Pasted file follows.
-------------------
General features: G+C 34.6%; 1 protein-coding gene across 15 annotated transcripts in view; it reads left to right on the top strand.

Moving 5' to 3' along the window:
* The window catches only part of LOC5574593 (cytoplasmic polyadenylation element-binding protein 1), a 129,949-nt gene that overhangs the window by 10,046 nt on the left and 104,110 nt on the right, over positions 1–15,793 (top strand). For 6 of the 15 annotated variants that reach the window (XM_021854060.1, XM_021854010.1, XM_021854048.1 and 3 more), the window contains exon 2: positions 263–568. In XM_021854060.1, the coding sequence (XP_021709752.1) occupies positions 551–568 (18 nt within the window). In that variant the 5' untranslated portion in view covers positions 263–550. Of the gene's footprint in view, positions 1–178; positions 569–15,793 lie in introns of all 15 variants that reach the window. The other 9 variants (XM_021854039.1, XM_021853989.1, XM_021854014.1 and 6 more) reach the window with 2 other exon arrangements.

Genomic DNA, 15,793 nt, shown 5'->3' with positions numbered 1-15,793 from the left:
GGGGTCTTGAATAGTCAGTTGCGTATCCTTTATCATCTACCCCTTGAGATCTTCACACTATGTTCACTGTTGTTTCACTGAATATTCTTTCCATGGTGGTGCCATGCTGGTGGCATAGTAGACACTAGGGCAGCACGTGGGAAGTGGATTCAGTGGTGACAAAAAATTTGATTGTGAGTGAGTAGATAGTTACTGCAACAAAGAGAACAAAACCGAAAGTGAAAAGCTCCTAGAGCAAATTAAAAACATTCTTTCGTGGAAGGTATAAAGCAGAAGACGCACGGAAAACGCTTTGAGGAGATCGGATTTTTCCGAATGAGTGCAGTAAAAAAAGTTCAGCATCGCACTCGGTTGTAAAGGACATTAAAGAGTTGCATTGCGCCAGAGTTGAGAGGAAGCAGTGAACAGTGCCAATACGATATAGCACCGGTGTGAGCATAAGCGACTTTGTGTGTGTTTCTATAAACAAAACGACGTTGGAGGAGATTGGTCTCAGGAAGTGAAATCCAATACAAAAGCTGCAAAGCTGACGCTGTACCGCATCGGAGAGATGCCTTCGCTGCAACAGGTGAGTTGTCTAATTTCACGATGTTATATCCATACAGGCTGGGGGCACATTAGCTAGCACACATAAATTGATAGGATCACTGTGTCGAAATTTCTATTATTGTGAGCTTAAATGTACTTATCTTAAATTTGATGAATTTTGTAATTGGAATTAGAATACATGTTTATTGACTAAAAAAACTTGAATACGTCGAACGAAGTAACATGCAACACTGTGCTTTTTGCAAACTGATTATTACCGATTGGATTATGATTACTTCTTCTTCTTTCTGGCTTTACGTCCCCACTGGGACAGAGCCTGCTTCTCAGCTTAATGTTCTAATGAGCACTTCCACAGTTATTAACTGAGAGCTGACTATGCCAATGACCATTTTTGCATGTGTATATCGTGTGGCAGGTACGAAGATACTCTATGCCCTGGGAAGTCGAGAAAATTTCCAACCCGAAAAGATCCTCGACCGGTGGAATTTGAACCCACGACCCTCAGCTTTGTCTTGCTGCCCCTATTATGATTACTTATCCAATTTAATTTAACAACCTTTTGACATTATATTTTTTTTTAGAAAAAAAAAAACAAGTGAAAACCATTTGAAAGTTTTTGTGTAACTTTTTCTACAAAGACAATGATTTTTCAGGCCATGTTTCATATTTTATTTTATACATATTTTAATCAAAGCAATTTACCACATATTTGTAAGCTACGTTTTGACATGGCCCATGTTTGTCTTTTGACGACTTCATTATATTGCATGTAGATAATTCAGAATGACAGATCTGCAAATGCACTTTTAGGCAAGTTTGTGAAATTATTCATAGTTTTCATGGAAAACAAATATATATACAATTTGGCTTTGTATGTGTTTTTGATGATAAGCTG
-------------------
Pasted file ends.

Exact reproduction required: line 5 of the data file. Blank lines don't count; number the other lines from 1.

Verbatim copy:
GGGGTCTTGAATAGTCAGTTGCGTATCCTTTATCATCTACCCCTTGAGATCTTCACACTATGTTCACTGTTGTTTCACTGAATATTCTTTCCATGGTGGTGCCATGCTGGTGGCATAGTAGACACTAGGGCAGCACGTGGGAAGTGGATTCAGTGGTGACAAAAAATTTGATTGTGAGTGAGTAGATAGTTACTGCAACAAAGAGAACAAAACCGAAAGTGAAAAGCTCCTAGAGCAAATTAAAAACATTCTTTCGTGGAAGGTATAAAGCAGAAGACGCACGGAAAACGCTTTGAGGAGATCGGATTTTTCCGAATGAGTGCAGTAAAAAAAGTTCAGCATCGCACTCGGTTGTAAAGGACATTAAAGAGTTGCATTGCGCCAGAGTTGAGAGGAAGCAGTGAACAGTGCCAATACGATATAGCACCGGTGTGAGCATAAGCGACTTTGTGTGTGTTTCTATAAACAAAACGACGTTGGAGGAGATTGGTCTCAGGAAGTGAAATCCAATACAAAAGCTGCAAAGCTGACGCTGTACCGCATCGGAGAGATGCCTTCGCTGCAACAGGTGAGTTGTCTAATTTCACGATGTTATATCCATACAGGCTGGGGGCACATTAGCTAGCACACATAAATTGATAGGATCACTGTGTCGAAATTTCTATTATTGTGAGCTTAAATGTACTTATCTTAAATTTGATGAATTTTGTAATTGGAATTAGAATACATGTTTATTGACTAAAAAAACTTGAATACGTCGAACGAAGTAACATGCAACACTGTGCTTTTTGCAAACTGATTATTACCGATTGGATTATGATTACTTCTTCTTCTTTCTGGCTTTACGTCCCCACTGGGACAGAGCCTGCTTCTCAGCTTAATGTTCTAATGAGCACTTCCACAGTTATTAACTGAGAGCTGACTATGCCAATGACCATTTTTGCATGTGTATATCGTGTGGCAGGTACGAAGATACTCTATGCCCTGGGAAGTCGAGAAAATTTCCAACCCGAAAAGATCCTCGACCGGTGGAATTTGAACCCACGACCCTCAGCTTTGTCTTGCTGCCCCTATTATGATTACTTATCCAATTTAATTTAACAACCTTTTGACATTATATTTTTTTTTAGAAAAAAAAAAACAAGTGAAAACCATTTGAAAGTTTTTGTGTAACTTTTTCTACAAAGACAATGATTTTTCAGGCCATGTTTCATATTTTATTTTATACATATTTTAATCAAAGCAATTTACCACATATTTGTAAGCTACGTTTTGACATGGCCCATGTTTGTCTTTTGACGACTTCATTATATTGCATGTAGATAATTCAGAATGACAGATCTGCAAATGCACTTTTAGGCAAGTTTGTGAAATTATTCATAGTTTTCATGGAAAACAAATATATATACAATTTGGCTTTGTATGTGTTTTTGATGATAAGCTG